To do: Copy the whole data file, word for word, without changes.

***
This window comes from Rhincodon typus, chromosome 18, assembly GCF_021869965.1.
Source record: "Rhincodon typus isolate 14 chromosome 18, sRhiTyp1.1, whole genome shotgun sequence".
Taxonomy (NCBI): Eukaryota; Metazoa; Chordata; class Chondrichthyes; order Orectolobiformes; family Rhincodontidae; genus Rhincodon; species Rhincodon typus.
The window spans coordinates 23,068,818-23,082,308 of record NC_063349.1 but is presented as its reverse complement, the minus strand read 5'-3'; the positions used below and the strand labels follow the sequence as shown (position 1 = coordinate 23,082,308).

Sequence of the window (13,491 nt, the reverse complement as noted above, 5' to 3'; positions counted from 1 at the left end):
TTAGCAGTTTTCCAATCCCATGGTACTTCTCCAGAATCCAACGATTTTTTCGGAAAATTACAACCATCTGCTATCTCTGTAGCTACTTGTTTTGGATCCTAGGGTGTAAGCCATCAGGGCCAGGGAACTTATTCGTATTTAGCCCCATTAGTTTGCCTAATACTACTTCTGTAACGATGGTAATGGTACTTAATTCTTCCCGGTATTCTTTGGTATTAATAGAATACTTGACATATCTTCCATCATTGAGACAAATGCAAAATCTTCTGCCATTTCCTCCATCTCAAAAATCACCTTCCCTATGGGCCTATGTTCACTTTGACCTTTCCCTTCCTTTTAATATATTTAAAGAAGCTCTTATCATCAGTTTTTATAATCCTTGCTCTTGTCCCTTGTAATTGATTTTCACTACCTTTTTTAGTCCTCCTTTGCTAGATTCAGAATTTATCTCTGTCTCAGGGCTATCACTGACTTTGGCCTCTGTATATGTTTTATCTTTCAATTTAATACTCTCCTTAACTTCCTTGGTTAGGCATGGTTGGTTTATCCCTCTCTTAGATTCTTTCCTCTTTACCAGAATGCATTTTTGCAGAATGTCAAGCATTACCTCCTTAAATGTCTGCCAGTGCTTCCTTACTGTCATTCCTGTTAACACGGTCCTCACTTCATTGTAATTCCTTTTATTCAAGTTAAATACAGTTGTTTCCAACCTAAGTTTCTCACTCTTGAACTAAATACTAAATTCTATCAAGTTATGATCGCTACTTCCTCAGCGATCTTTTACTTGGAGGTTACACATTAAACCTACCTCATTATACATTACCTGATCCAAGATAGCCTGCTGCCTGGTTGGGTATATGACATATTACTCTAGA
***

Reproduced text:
This window comes from Rhincodon typus, chromosome 18, assembly GCF_021869965.1.
Source record: "Rhincodon typus isolate 14 chromosome 18, sRhiTyp1.1, whole genome shotgun sequence".
Taxonomy (NCBI): Eukaryota; Metazoa; Chordata; class Chondrichthyes; order Orectolobiformes; family Rhincodontidae; genus Rhincodon; species Rhincodon typus.
The window spans coordinates 23,068,818-23,082,308 of record NC_063349.1 but is presented as its reverse complement, the minus strand read 5'-3'; the positions used below and the strand labels follow the sequence as shown (position 1 = coordinate 23,082,308).

Sequence of the window (13,491 nt, the reverse complement as noted above, 5' to 3'; positions counted from 1 at the left end):
TTAGCAGTTTTCCAATCCCATGGTACTTCTCCAGAATCCAACGATTTTTTCGGAAAATTACAACCATCTGCTATCTCTGTAGCTACTTGTTTTGGATCCTAGGGTGTAAGCCATCAGGGCCAGGGAACTTATTCGTATTTAGCCCCATTAGTTTGCCTAATACTACTTCTGTAACGATGGTAATGGTACTTAATTCTTCCCGGTATTCTTTGGTATTAATAGAATACTTGACATATCTTCCATCATTGAGACAAATGCAAAATCTTCTGCCATTTCCTCCATCTCAAAAATCACCTTCCCTATGGGCCTATGTTCACTTTGACCTTTCCCTTCCTTTTAATATATTTAAAGAAGCTCTTATCATCAGTTTTTATAATCCTTGCTCTTGTCCCTTGTAATTGATTTTCACTACCTTTTTTAGTCCTCCTTTGCTAGATTCAGAATTTATCTCTGTCTCAGGGCTATCACTGACTTTGGCCTCTGTATATGTTTTATCTTTCAATTTAATACTCTCCTTAACTTCCTTGGTTAGGCATGGTTGGTTTATCCCTCTCTTAGATTCTTTCCTCTTTACCAGAATGCATTTTTGCAGAATGTCAAGCATTACCTCCTTAAATGTCTGCCAGTGCTTCCTTACTGTCATTCCTGTTAACACGGTCCTCACTTCATTGTAATTCCTTTTATTCAAGTTAAATACAGTTGTTTCCAACCTAAGTTTCTCACTCTTGAACTAAATACTAAATTCTATCAAGTTATGATCGCTACTTCCTCAGCGATCTTTTACTTGGAGGTTACACATTAAACCTACCTCATTATACATTACCTGATCCAAGATAGCCTGCTGCCTGGTTGGGTATATGACATATTACTCTAGA